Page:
It questioned the right of the company to set up its own advisory board to decide on how the money should be spent – rather than give the money directly to the government of Tanzania, as Tanzanian MPs had requested.

Committee Chairman Malcolm Bruce MP asked whether it was not “offensive” for the company to suggest it knew better how to spend the money than the government of Tanzania. He advised BAE to hand over the money “as soon as possible”.

EPA Scandal – the latest
According to the Citizen on Sunday, in July, foreign donors started pressing the government to fully disclose the outcome of investigations into the TShs 133 billion External Payment Arrears (EPA) account scandal and prosecute all culprits. (Details in earlier editions of TA).

The donors included the African Development Bank, Canada, Denmark, the EU, Finland, Germany, Ireland, Japan, Norway, Sweden, UK and the World Bank, which are together providing some $450 million (TShs 678 billion) in budget support to Tanzania this financial year.

The lost sum was apparently siphoned out of the EPA account, which was under the watch of the Bank of Tanzania (BoT). It was fraudulently paid to 22 companies during the 2005/6 financial year. Fifteen people had been charged in court so far…….

The government has also been hard-pressed to explain why all those involved in the scam had not been prosecuted and to provide proof of the TShs 60 billion it said had been surrendered by suspects.

The Richmond case
The Citizen has reported the latest news on this case. In a surprising decision, the only person arraigned over the Richmond power scandal, which led to the resignation of the then Prime Minister, has been acquitted of forgery. It was alleged that in June 2006 a Mr Naem Gire forged documents that misled TANESCO’s Tender Board into believing that Richmond had the capability to produce 100MW of electricity.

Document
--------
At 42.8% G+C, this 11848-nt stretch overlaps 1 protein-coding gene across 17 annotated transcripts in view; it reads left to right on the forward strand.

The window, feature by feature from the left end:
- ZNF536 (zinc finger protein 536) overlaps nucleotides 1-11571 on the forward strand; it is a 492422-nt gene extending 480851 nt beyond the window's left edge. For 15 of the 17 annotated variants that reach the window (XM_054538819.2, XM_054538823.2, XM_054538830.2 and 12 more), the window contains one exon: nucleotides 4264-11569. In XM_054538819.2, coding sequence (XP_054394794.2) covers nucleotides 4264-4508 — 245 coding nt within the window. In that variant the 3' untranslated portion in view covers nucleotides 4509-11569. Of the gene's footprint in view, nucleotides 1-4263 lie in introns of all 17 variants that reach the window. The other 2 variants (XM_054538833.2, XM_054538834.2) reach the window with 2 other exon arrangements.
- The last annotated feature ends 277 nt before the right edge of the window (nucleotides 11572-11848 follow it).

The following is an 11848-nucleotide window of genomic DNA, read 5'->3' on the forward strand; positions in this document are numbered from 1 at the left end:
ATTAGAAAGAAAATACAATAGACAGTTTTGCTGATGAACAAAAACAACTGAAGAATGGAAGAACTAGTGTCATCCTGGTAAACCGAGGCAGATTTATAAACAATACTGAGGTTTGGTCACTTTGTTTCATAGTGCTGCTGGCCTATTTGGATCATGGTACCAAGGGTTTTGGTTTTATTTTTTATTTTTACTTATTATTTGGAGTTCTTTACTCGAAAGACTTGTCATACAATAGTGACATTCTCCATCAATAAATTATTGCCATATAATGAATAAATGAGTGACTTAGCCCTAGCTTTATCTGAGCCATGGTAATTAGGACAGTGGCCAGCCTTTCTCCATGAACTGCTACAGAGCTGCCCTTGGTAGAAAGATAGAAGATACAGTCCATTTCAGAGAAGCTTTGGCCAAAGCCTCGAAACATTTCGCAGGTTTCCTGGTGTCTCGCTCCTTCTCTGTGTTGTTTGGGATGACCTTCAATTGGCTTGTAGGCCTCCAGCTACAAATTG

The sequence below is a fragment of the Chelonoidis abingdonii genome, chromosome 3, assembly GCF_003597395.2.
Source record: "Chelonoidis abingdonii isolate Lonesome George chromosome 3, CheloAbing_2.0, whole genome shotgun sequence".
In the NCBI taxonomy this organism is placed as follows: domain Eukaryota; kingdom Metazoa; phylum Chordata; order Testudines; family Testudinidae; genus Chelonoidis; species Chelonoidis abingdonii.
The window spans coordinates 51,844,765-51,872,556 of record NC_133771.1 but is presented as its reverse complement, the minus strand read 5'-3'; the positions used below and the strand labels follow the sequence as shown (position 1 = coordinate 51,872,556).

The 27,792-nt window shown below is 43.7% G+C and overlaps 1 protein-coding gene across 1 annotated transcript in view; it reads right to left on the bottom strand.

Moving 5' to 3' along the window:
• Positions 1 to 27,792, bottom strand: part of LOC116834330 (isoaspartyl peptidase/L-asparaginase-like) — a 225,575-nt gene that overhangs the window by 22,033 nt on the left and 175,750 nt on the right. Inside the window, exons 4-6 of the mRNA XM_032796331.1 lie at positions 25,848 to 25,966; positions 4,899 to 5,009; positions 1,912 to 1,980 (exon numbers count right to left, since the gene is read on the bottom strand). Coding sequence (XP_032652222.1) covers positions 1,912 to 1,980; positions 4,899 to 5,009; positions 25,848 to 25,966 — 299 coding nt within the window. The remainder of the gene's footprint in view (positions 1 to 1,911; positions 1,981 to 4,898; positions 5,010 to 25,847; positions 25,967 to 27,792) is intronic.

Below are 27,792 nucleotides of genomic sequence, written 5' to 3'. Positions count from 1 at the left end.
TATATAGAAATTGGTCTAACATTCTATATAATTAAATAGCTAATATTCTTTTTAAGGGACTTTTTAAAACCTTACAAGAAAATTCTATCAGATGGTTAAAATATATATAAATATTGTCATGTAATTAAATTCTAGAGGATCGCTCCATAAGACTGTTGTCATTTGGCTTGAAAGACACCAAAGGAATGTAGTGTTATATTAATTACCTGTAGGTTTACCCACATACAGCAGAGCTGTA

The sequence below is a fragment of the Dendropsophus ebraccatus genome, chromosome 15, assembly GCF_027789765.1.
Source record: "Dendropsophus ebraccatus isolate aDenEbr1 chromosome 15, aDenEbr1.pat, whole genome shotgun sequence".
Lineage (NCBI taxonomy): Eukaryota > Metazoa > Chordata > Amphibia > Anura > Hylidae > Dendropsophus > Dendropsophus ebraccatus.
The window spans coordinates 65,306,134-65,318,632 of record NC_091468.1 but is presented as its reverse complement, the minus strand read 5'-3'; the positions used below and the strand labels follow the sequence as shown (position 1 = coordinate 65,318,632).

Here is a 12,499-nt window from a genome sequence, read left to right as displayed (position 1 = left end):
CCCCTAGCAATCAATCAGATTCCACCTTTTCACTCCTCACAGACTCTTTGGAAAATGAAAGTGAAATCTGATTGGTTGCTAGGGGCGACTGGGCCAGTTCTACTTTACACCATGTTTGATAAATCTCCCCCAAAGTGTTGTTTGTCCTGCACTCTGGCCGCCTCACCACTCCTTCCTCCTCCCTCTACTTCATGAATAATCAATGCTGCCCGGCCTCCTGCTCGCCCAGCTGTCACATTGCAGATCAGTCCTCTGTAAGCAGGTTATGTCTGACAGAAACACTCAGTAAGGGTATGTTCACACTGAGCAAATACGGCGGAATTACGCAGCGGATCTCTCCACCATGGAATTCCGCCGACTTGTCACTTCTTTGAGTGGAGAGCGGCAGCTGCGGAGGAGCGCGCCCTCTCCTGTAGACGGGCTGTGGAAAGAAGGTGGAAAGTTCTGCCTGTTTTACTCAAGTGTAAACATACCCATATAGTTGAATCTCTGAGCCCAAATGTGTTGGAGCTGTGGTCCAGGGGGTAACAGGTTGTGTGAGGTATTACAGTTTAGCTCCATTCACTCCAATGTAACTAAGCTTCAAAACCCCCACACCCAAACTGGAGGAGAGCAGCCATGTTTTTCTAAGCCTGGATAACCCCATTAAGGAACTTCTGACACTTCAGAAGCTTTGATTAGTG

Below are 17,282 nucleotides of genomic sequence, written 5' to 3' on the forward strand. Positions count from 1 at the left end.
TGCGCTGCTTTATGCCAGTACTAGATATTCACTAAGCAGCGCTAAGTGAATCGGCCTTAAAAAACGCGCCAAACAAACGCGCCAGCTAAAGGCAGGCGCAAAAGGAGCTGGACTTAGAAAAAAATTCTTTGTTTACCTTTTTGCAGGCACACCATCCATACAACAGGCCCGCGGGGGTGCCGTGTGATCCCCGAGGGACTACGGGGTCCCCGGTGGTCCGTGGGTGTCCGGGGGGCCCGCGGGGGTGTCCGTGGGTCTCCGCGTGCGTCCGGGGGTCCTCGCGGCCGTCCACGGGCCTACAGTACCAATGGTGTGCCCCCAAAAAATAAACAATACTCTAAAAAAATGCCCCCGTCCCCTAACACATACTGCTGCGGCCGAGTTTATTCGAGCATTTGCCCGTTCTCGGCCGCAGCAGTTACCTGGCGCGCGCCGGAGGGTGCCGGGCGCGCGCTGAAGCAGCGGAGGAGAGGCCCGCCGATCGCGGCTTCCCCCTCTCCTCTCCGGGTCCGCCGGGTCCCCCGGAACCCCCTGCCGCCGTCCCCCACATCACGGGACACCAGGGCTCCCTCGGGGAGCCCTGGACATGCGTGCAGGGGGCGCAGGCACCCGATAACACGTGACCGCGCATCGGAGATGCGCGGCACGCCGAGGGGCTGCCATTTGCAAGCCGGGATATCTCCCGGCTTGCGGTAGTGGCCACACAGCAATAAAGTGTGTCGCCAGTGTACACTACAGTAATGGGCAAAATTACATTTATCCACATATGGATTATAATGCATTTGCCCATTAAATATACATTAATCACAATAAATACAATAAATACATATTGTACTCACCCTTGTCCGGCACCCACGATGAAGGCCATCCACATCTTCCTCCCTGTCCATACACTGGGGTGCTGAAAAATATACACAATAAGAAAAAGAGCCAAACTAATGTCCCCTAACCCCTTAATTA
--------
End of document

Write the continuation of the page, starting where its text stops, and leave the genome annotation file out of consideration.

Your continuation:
This court decision has embarrassed the prosecution which had failed to prove that Mr Gire had a case to answer. The magistrate said she had evaluated each piece of evidence by the prosecution but found that everything regarding the documents was done by a Mr Mohamed Gire, a brother of the accused.

The Meremeta Company
Another issue worrying some MPs is the Meremeta Company. They have asked the government to tell the truth on the alleged billions of money lost. Chadema Shadow Minister for Defence and Security, Joseph Selasini, said a Select Committee should be formed to find out the truth, commenting “The opposition camp has been trying for the last five years to find out about the ownership of the Meremeta Company and we have received no satisfactory answers”. The Premier had once told the nation that this was a military company so no more details would be revealed – Nipashe.

The Opposition camp in the National Assembly also queried the decision by the Tanzania People’s Defence Force (TPDF) to sign a contract with Jeetu Patel, one of the key accused in the Bank of Tanzania EPA scandal. The contract was for importing power tillers from India for agricultural improvement in the country.